July 23, 2015
Poets in the Park, July 18
This was actually the 2nd Poets in the Park this year, the first was held July 11, featuring the Nitty Gritty Slam Team (Amani, Elizag, Daniel Summerhill & Poetyc Visionz) with Thom Francis as the guest host. I was back on this night with Paul Pines & Karen Schoemer as the readers & a wonderfully attentive audience of Alban poets & listeners.
Paul Pines began with poems from Fishing on the Pole Star (Dos Madres Press, 2014), the description of “A Family at Sea,” then “The Last Marlin,” & “Concepcion Island.” Then from Divine Madness (Marsh Hawk Press, 2014) beginning with a quote from Plato’s Phaedrus, poems #13, #15, #17 all from the first section “The Serpent in the Bird.” Then a few poems from his latest book Message from the Memoirist (Dos Madres Press, 20145), “Time Travel at 70” him self as a car, then one of my favorites “The Death of Eddie Jefferson” about the “Daddy of the Be-Bop vocal” who was a habitué of Paul’s NYC jazz club The Tin Palace, a poem commissioned by the Hyde Museum “Andrew Wyeth Enters Heaven, Part II” & ended, appropriately enough, with the “lighter poem” a found poem “Field Theory According to Mel Blanc” ("that's All folks"). During Paul’s reading there was a brief blessing of rain, like “the gift of vision” described by Black Elk, but not enough to scare anyone away.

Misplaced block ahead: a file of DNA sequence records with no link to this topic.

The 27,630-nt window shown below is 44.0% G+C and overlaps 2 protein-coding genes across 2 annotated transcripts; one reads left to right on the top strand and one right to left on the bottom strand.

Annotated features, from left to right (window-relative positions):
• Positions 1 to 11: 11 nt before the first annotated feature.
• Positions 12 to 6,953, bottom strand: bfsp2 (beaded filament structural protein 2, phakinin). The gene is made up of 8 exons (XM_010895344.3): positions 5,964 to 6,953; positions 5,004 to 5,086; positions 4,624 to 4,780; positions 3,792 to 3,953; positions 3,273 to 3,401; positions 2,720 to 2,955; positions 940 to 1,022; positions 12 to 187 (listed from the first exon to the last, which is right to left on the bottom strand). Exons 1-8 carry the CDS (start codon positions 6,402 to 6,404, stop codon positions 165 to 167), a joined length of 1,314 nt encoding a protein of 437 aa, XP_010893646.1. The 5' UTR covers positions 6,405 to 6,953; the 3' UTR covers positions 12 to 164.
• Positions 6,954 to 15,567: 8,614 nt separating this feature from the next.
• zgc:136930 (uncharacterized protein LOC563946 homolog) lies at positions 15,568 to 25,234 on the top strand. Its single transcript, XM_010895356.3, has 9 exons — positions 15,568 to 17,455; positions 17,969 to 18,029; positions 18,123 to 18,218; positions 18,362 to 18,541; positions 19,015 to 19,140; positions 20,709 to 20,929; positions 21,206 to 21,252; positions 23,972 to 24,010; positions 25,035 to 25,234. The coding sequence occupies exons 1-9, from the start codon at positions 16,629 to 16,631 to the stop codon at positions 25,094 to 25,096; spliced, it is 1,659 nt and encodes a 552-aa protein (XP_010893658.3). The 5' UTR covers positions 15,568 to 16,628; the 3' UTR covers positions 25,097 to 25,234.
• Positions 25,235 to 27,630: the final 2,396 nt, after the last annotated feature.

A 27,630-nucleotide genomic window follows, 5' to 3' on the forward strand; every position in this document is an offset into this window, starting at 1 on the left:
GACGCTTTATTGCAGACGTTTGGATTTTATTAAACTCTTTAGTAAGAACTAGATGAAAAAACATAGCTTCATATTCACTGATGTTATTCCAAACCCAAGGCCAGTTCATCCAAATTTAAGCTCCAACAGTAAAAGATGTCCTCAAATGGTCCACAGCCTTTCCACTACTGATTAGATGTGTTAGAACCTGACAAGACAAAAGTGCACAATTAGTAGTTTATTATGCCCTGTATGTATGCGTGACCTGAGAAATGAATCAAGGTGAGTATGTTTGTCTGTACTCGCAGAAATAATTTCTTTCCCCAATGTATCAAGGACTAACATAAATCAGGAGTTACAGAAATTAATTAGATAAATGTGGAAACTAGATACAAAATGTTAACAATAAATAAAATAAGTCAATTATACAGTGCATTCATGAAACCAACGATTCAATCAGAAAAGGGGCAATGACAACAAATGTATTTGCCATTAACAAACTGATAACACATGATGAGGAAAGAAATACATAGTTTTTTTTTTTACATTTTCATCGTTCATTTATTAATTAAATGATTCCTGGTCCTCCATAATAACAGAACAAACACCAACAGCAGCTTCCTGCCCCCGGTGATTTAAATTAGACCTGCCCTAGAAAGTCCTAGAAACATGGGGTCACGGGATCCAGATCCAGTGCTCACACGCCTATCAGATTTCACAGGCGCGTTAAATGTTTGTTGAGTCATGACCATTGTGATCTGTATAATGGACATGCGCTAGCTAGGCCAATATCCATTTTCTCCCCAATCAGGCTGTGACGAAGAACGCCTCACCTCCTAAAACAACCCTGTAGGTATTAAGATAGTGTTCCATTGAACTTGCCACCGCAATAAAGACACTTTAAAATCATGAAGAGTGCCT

Karen Schoemer shares with Paul a connection with music, he to jazz, she to rock. She began with a descriptive poem about a garage sale titled “November Sun,” then a work shop poem based on one by Jack Gilbert “On Alyosha” on silence. “Sycamore Bar” described an afternoon in the bar & tenderness, then a piece “Studio City” that she does with her band the Schoemer Formation (imagine, she said, Reckless Eric playing the fuzz bass). Two more poems, “Summer Perches Above Its Wane” was a tender piece tracing her daughter growing up, & she ended with her most recent poem “Help” a childhood memoir referencing the Beatles.
This was the second of a series of 3 readings in the Park this year, continuing the series created by Tom Nattell back in 1989 -- free & open to the public, just like the Park.